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April 12, 2006

Gallstones and Gastric Bypass

Gallstones Gallstones are common among obese patients who lose weight rapidly after gastric bypass surgery. Gallstones are not a complication of the surgery as such, but are related to the problem of clinically severe obesity, in general.

Patients who had their gallbladder removed, either before or at the time of gastric bypass, may still develop stones in the remaining bile tubes.

One study found that more than a third (38 percent) of patients who had gastric bypass surgery developed gallstones afterward. Gallstones are most likely to occur within the first few months after surgery.

Gallstones are one of the most medically important complications of voluntary weight loss. People who lose a lot of weight rapidly are at greater risk for developing gallstones. This is very true for us as a WLS patient.

One major study found that people who lost from 9 to 22 pounds (over a 2-year period) were 44 percent more likely to develop gallstones than people who did not lose weight. Those who lost more than 22 pounds were almost twice as likely to develop gallstones.

Other studies have shown that 10 to 25 percent of obese people develop gallstones while on a very-low-calorie diet. (Very-low-calorie diets are usually defined as diets containing 800 calories a day or less.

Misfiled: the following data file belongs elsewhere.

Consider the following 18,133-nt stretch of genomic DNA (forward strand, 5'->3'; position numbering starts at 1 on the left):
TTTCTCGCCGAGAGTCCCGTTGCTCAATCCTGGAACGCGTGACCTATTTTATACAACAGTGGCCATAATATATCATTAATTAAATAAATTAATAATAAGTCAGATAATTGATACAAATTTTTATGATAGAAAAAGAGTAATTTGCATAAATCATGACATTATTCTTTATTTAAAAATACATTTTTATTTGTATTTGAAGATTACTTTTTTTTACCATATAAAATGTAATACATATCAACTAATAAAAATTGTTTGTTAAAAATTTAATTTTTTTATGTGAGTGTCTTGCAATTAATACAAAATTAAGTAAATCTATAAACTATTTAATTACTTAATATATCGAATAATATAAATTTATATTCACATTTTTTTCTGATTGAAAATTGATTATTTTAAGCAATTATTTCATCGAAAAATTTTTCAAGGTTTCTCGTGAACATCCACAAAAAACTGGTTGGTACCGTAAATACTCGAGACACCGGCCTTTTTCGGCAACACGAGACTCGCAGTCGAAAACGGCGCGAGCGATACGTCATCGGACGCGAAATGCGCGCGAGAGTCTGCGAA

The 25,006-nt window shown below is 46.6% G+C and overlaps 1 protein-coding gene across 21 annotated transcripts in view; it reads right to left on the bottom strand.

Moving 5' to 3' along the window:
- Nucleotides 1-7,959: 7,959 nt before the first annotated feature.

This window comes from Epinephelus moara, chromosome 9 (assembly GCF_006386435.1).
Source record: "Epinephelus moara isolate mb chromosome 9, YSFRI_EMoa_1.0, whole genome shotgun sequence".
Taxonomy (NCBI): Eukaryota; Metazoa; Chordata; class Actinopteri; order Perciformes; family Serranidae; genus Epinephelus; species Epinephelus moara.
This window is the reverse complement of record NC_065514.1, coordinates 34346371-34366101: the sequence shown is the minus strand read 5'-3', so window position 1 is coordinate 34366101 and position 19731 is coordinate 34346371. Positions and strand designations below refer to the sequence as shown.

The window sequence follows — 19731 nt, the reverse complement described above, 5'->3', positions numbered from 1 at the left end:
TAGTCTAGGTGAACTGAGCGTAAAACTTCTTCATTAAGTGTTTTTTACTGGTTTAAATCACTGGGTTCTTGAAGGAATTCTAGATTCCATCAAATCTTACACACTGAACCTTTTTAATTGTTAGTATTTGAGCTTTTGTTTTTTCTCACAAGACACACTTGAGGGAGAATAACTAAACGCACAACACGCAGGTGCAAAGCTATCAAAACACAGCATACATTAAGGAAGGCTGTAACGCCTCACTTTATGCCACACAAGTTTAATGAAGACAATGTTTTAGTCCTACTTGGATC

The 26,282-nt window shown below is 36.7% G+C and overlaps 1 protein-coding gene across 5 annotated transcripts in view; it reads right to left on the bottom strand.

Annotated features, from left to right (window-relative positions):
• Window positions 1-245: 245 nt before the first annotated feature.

The food is often in liquid form and taken for a prolonged period, typically 12 to 16 weeks.) The gallstones that developed in people on very-low-calorie diets were usually silent and did not produce any symptoms. However, about a third of the dieters who developed gallstones did have symptoms, and a proportion of these required gallbladder surgery.

In short, the likelihood of a person developing symptomatic gallstones during or shortly after rapid weight loss is about 4 to 6 percent. This estimate is based on reviewing just a few clinical studies, however, and is not conclusive.

Researchers believe dieting may cause a shift in the balance of bile salts and cholesterol in the gallbladder. The cholesterol level is increased and the amount of bile salts is decreased.

Going for long periods without eating (skipping breakfast, for example), a common practice among dieters, also may decrease gallbladder contractions. If the gallbladder does not contract often enough to empty out the bile, gallstones may form.

A meal or snack containing approximately 10 grams (one-third of an ounce) of fat is necessary for the gallbladder to contract normally. But, no studies have directly linked a diet's nutrient composition to the risk of gallstones.

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